What does your day look like as you prepare the OWO?
Every day at 9:30am we have a briefing to review the day ahead and touch base on the previous day. Once a week, I aim to have coffee outside and break office routine, spending time with colleagues in a more relaxed setting. Once a month we hold team drinks. In terms of my day, I am always reverting to our critical path. Approximately 20% of my time is taken up with recruitment, I research talent, hold interviews, and discuss candidates with colleagues to make a final decision. I also stage rooms and suites as well as other spaces in The OWO including the F&B spaces.

Is the OWO comparable to any other hotel you have worked on?
Frankly, no. Other hotels I have worked on are much greater in scale with 1000s of rooms, but nothing compares to the destination that Raffles London at The OWO will become. I love how all the elements of restaurants and bars, spa, hotel is coming together to create something bigger than the traditional hotel.

The OWO is a remarkable building, is its sense of history ever overwhelming?
The history is overwhelming but working on this project is an honour. I am fascinated and spend much of my time off reading and learning about the rich history and stories behind this landmark building.

What are the challenges of working on a Grade ll listed building and how does it affect your role?
We remain respectful of the listing whilst seamlessly integrating the technology and comfort that our guests expect. Fortunately, the building has blessed us with high ceilings and windows and long wide corridors that are filled with light. Every move is carefully considered with a solution found that does not disturb any listed area of architecture, the extensive sub-basement works to create a ballroom for 750 guests and a 20m swimming pool demonstrate this. The new alabaster ballroom entrance staircase is perhaps one of the finest examples of how we have overcome challenges.

What emotions should a luxury hotel evoke?
Guests should feel at peace and a sort of stillness or calm in a luxury hotel. Smell is also something which springs to mind. A luxury hotel should evoke fond memories whether that is a childhood nostalgia or the scent of delicious food.

What is your definition of luxury?
I think times have changed from ostentatious being the immediate association with luxury. Now simplicity is key.

Do guests’ expectations differ between the different cultures?
Guests’ tastes, desires and expectations differ greatly from culture to culture and from country to country, even within countries there is huge variation. Sensitivity to differing expectations is what I envisage as the essence of service at Raffles London at The OWO – we are all about intuitive, personalised service.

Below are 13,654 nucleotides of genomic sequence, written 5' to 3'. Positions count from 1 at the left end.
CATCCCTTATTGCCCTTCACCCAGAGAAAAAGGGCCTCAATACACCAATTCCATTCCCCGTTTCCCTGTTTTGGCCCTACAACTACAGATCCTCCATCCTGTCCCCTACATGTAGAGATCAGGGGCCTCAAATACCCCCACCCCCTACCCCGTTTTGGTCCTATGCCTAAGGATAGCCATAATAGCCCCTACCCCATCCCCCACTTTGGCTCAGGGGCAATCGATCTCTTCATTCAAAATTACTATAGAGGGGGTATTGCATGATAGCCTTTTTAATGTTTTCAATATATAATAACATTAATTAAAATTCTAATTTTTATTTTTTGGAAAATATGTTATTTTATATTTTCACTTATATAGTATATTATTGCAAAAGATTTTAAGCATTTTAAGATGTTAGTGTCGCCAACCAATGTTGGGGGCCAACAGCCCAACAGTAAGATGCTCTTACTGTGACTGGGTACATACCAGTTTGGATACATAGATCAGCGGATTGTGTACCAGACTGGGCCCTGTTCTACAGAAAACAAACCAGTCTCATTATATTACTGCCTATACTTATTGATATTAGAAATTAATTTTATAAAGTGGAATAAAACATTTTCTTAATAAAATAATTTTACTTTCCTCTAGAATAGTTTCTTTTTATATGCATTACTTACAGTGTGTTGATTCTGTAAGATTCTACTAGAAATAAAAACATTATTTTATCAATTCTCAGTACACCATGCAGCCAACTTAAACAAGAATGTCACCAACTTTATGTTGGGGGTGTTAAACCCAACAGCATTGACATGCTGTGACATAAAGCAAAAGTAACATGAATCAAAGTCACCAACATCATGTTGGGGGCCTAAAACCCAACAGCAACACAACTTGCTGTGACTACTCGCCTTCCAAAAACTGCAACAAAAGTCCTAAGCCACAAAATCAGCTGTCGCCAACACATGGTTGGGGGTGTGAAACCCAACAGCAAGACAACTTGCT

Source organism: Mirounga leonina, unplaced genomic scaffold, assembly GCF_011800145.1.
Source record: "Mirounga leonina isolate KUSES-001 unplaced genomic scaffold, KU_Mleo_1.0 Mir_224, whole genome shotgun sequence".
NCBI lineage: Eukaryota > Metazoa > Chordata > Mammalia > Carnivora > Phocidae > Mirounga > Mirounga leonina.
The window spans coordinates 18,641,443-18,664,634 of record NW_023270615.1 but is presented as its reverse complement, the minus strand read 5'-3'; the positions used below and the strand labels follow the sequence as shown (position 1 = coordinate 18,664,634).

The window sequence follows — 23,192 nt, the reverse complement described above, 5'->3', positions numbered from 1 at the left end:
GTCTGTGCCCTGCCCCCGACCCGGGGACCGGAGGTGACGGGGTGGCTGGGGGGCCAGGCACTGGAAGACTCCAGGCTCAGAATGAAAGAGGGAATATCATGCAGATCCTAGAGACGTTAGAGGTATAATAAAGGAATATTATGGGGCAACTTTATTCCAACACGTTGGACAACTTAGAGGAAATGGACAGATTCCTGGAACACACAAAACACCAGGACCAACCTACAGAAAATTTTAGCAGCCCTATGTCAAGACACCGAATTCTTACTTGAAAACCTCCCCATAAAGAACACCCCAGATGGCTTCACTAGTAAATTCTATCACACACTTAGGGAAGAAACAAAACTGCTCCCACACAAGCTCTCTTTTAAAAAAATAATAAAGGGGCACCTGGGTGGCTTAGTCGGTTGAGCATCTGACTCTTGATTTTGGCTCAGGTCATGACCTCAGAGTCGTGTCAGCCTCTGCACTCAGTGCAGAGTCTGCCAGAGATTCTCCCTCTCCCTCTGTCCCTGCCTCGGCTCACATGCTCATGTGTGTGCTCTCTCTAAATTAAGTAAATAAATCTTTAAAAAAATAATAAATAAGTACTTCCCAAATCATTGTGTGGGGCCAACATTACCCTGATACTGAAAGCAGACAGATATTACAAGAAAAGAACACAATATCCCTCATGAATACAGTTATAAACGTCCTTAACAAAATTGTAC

How do you remain calm when there is chaos all around you?
I strongly stand by the opinion that one must remain calm in crisis. I am not always calm, but I try to stay cool and collected in the office in order to work through issues strategically.

‘The devil is in the detail’, or perhaps ‘The angel is in the detail’. What small details do you consider paramount in hotel hospitality?
Having worked in housekeeping roles, I have developed an acute attention to detail. I know what to look for and most of the time I find it. I am a stickler for cleanliness, I even think the building site should be kept clean and tidy or it can ruin the quality of work.

Do you enjoy living in London?
Yes, I enjoy living in London. It is now busier than ever and has such an exciting buzz. But I occasionally miss the French countryside landscape and the swimming clubs.

What is your favourite city and why?
I love Rome – I have never lived there but this would be my favourite city for holidays. It has everything you could want – food, wine, culture and style.

In your opinion, which country leads the world in hospitality?
In my opinion, Singapore leads the world in hospitality. However, it will be interesting to see how this shifts over the coming years ‘post pandemic’. I also think London has the most competitive hospitality scene in the world, and I would place it amongst the top three- alongside Asian competitors such as Singapore, Shanghai and Tokyo.

Describe your perfect day away from work?
I start the day reading. At present, I am reading Simone de Beauvoir’s ‘All Said and Done’ because my daughter is writing a thesis on this. I would then go swimming or cycling followed by a dog walk with my beloved Archie (who you can find on Instagram!). I find time to check in with my daughters and family. My dream day away from work, would always involve lunch with a friend which would probably end with smoking a cigar. Then I would do a little bit of shopping. The day would be complete with some Netflix. Kingsman is my current recommendation.